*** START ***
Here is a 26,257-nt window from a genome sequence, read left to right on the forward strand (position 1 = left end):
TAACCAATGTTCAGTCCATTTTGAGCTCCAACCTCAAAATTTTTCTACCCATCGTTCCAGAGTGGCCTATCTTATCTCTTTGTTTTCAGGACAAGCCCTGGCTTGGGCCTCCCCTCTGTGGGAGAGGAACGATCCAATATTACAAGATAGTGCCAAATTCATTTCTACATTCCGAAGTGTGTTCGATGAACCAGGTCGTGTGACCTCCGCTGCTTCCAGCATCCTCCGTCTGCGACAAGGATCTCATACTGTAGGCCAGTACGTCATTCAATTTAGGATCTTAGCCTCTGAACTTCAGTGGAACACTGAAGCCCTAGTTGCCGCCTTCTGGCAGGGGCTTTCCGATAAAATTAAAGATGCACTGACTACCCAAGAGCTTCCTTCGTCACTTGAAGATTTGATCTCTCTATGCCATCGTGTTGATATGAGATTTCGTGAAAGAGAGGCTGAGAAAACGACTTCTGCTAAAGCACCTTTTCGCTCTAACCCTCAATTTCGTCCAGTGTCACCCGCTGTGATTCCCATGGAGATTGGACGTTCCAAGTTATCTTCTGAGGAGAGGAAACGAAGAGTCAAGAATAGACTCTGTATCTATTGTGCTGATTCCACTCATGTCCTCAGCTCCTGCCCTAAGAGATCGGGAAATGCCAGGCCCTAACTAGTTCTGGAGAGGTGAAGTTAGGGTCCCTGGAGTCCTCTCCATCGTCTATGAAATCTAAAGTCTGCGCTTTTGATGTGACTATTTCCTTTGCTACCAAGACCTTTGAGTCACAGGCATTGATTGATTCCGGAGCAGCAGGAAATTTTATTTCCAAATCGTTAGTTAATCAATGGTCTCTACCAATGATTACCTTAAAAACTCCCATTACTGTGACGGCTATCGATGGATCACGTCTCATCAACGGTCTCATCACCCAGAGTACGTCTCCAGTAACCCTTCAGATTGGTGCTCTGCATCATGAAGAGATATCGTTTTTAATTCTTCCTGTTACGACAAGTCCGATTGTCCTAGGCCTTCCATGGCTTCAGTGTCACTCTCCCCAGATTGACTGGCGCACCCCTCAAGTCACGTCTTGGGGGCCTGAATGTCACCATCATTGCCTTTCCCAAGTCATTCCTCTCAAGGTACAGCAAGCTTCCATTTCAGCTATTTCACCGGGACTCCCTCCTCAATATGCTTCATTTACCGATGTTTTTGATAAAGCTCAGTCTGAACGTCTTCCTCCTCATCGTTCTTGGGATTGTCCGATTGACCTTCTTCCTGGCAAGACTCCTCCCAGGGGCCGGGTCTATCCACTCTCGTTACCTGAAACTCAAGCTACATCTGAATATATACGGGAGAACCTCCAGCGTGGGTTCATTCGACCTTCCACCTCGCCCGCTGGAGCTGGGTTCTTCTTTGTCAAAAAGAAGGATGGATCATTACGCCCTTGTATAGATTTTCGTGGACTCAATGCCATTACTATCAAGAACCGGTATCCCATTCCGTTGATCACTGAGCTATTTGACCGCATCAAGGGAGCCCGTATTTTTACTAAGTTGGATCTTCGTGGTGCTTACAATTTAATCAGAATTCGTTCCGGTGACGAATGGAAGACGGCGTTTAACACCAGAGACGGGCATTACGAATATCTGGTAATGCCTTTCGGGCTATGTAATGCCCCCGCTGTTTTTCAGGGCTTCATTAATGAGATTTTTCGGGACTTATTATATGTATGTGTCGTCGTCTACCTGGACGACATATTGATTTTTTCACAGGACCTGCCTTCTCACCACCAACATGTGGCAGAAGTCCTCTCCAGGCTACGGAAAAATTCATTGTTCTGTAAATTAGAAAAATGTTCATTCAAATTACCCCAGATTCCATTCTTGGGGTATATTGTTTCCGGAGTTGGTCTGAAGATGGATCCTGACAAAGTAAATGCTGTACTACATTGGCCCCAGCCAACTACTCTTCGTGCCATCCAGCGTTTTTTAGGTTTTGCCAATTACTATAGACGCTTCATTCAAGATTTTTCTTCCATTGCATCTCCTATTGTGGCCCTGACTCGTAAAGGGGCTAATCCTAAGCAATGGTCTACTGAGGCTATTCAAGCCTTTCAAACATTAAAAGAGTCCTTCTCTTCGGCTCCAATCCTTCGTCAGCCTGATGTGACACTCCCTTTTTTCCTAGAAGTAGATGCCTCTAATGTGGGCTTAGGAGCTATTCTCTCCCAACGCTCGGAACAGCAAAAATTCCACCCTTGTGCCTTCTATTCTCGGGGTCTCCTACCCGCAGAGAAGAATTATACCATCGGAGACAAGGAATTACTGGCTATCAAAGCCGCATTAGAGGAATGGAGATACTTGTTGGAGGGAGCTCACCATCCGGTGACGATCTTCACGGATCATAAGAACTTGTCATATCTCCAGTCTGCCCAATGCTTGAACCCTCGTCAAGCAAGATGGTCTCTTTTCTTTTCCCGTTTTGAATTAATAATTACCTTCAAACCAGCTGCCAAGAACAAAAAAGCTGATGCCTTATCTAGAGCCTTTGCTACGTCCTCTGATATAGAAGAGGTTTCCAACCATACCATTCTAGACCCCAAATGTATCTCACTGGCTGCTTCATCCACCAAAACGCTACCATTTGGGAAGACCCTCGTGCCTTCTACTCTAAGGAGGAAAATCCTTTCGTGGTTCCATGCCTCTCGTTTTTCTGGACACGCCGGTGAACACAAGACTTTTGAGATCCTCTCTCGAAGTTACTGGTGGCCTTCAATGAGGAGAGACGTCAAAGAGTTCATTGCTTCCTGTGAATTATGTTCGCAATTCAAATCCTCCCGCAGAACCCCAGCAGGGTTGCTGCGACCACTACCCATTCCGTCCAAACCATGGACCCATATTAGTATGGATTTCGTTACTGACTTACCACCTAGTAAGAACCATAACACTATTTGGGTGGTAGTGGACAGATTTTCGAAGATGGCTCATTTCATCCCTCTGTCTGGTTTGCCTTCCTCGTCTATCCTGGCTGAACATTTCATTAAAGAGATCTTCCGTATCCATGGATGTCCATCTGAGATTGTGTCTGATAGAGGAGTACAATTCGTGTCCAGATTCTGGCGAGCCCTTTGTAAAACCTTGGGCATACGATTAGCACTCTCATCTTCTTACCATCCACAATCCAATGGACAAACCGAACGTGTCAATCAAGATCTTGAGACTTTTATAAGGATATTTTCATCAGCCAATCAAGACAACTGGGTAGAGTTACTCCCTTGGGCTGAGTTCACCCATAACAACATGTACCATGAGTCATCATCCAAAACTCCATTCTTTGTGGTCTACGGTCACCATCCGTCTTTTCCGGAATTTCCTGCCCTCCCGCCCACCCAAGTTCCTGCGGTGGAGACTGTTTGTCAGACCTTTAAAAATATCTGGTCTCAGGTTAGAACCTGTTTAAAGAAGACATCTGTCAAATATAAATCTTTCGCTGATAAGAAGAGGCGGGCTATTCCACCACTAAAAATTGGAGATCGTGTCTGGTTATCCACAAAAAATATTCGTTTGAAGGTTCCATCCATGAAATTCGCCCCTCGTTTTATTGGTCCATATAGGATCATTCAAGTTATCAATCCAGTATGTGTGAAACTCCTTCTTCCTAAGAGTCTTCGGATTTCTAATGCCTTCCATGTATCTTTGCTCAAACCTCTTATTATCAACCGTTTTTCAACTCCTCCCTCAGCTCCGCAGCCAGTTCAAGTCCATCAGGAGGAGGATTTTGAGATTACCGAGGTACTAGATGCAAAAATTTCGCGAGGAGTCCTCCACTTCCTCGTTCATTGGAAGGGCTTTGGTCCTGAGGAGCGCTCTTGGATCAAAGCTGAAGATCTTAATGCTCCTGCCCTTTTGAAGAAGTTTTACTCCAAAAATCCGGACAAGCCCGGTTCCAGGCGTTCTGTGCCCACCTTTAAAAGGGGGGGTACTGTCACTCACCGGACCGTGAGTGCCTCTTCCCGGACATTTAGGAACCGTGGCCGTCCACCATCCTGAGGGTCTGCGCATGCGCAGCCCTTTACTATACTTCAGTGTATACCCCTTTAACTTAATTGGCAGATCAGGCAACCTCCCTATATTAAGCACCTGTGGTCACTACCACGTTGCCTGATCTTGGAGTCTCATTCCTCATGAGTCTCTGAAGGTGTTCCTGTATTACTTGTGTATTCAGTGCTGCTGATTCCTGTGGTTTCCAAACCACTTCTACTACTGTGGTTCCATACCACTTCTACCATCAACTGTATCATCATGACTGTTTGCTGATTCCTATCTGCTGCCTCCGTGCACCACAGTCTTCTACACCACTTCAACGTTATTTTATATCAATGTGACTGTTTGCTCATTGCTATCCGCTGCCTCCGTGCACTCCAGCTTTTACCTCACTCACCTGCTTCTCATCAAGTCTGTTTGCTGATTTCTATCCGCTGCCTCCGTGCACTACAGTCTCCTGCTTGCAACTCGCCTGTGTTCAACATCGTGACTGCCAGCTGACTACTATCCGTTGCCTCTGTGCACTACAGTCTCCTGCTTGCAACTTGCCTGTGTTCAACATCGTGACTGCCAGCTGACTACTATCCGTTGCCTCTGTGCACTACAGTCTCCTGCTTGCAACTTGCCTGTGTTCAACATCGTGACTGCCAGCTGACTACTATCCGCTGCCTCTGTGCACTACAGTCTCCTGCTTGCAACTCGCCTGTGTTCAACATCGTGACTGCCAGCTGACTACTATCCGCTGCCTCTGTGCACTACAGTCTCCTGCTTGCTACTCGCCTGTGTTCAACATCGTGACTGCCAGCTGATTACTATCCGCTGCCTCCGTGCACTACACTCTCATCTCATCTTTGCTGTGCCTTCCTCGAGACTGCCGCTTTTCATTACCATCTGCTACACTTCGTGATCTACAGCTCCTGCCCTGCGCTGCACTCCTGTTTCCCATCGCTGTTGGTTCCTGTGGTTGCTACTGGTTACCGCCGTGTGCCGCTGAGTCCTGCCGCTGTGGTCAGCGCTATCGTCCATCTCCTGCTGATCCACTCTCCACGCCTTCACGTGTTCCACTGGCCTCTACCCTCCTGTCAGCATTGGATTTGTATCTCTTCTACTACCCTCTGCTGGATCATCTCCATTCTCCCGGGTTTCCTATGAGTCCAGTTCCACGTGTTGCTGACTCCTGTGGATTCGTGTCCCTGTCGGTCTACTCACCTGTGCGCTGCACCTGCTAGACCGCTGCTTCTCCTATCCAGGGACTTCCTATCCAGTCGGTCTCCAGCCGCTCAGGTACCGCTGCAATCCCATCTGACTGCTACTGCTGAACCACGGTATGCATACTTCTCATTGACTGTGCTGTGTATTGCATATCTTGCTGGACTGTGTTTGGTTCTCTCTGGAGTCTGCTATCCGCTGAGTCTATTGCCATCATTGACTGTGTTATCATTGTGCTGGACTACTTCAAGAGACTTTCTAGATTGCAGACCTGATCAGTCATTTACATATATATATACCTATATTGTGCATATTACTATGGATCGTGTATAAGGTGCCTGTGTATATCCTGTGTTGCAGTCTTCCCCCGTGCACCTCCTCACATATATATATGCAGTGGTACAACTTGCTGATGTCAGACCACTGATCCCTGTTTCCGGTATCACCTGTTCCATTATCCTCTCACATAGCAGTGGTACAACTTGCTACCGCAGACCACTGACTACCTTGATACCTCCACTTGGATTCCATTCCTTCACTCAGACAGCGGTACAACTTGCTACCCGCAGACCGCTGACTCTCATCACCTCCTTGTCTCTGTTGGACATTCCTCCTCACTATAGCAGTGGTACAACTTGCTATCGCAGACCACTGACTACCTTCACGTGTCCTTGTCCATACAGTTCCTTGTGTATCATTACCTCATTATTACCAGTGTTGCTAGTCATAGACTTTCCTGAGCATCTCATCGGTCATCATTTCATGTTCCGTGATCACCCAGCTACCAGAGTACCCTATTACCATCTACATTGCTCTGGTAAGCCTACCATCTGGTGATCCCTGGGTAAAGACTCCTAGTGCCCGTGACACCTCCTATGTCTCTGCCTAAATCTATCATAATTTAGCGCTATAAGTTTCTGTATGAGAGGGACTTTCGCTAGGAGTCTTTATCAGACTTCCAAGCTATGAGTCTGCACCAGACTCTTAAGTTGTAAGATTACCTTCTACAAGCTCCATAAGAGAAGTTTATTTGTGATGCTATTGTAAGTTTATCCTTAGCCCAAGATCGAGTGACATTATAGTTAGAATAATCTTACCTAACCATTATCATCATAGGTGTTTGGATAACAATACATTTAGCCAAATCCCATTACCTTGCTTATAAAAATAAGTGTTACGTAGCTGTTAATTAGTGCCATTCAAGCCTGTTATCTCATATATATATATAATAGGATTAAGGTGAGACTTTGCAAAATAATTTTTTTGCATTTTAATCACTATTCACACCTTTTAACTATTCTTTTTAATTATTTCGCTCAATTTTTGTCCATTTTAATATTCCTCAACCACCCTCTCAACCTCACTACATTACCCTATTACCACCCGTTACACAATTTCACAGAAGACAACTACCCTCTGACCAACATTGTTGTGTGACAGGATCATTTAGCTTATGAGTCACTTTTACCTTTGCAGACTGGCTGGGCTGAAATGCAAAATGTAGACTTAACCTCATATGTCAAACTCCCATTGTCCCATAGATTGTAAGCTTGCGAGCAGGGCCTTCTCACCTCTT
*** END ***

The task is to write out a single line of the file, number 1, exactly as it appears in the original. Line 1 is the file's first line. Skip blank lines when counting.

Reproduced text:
Here is a 26,257-nt window from a genome sequence, read left to right on the forward strand (position 1 = left end):